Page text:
Of course, I can't know specifically which of these apply to you and which don't. These are just general tips on how to lead without causing friction with the people you're leading.

  • 1
    Great answer. TL;DR ask, don't tell; be last to speak; value your people over "being right all the time."
    – mxyzplk
    May 6, 2021 at 15:40
  • Your grandfather acted that way? That's unusual since we're talking 1950's - 70's probably . Leaders had more authority in those times and were more prone to use it. Kudos to him. And to you for recognizing the value in those qualities. May 7, 2021 at 0:35
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    @StephenBoesch: My grandfather was a college dropout (hence not trying to act with authority) with a healthy dose of common sense. He didn't have authority. He just helped people, who would naturally start deferring to him, thus ensuring his place in a management role. He never made it high up in the chain of management, but he was always quite liked by his employees.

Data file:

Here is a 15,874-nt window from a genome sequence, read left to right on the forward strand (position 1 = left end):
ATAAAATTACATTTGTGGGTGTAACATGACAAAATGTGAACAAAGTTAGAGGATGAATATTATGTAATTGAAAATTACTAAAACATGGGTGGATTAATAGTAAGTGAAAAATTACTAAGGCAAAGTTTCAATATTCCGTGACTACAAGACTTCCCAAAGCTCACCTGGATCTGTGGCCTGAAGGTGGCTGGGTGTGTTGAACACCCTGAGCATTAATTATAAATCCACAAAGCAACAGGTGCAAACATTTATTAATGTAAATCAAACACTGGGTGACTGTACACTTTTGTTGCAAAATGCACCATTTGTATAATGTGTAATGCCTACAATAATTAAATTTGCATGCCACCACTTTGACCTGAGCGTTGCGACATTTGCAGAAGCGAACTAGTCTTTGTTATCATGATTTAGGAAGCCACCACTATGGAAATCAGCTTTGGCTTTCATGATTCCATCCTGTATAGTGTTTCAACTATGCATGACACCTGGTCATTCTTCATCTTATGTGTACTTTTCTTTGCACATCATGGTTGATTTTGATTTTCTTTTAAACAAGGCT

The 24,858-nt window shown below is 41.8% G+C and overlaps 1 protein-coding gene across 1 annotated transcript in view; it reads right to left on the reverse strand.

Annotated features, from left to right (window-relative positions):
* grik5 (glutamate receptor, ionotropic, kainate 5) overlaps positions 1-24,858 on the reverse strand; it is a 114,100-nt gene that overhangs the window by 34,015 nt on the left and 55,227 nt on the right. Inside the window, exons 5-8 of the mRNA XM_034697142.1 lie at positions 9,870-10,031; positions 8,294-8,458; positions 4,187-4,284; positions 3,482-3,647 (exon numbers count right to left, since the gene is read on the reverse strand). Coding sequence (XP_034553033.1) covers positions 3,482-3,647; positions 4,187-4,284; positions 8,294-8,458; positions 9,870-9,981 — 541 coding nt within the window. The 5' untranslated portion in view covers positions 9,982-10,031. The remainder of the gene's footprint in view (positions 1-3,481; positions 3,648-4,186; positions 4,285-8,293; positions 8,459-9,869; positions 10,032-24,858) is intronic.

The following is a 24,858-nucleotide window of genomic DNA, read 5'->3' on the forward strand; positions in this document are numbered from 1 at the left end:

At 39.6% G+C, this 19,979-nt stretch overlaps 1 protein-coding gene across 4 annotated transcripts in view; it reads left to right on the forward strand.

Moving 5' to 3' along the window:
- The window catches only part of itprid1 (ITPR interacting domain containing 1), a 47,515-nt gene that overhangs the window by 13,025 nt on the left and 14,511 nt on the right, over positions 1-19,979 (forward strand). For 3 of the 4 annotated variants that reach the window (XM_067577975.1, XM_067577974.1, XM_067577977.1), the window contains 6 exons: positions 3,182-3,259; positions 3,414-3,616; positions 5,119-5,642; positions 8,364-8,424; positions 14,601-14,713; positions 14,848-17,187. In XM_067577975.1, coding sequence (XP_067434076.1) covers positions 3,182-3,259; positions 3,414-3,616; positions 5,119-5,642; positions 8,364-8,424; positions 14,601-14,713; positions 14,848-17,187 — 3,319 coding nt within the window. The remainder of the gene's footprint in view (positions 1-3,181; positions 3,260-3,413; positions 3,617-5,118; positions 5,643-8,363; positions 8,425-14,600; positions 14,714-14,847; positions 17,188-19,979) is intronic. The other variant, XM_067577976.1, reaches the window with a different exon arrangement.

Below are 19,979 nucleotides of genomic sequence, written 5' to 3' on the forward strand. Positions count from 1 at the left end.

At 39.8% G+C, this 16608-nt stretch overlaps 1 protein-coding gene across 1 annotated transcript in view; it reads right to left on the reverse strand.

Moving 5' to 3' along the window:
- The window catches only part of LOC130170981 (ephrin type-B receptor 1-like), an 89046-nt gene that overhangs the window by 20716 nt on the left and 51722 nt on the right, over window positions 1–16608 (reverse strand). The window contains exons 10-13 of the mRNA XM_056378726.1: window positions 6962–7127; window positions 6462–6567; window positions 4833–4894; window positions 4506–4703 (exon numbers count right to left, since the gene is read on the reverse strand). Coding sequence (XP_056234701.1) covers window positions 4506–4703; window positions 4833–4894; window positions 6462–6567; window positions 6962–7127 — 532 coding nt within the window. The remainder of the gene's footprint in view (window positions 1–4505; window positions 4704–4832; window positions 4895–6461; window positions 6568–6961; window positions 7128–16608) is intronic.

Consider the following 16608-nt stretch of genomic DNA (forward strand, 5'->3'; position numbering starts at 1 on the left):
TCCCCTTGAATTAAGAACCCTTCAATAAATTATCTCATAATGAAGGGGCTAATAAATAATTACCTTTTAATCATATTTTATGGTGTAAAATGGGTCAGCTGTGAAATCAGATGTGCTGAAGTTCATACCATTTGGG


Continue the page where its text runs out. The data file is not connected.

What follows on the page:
– Flater
    May 7, 2021 at 8:57

How do I interpret the latter half of my managers feedback, to consider the possible peer pressure I may be having on junior team members?

At face value. It's quite likely that the junior team members feel pressured and sometimes steam rolled by you.

Is my reading that I may be overly aggressive reasonable?


How can I moderate my approach and still be seen as influential and assertive?

By defining your goals as a leader. A "manager" tells people what to do, a "leader" helps people figuring out what to do by themselves. It's a great goal to make yourself obsolete: a great leader builds organizations and grows people that are better than themselves.

In any given situation you probably already know what to do. If you work with a junior ask them what they think, then listen (and bite your tongue in the process), help them with their thought process so they can come up with the best path of action themselves. Over time they will get better at it and, who knows, you may get some great suggestions that haven't occurred to you yet.


I am persuasive, effective, and assertive to get stakeholder buy in, but there were also instances in which I can be opinionated, excessively forceful / aggressive, and dominating

Honestly, this seems to me two face of the same coins. And we don't really know what is really going on.

Some people consider assertiveness as agressiveness /dominance.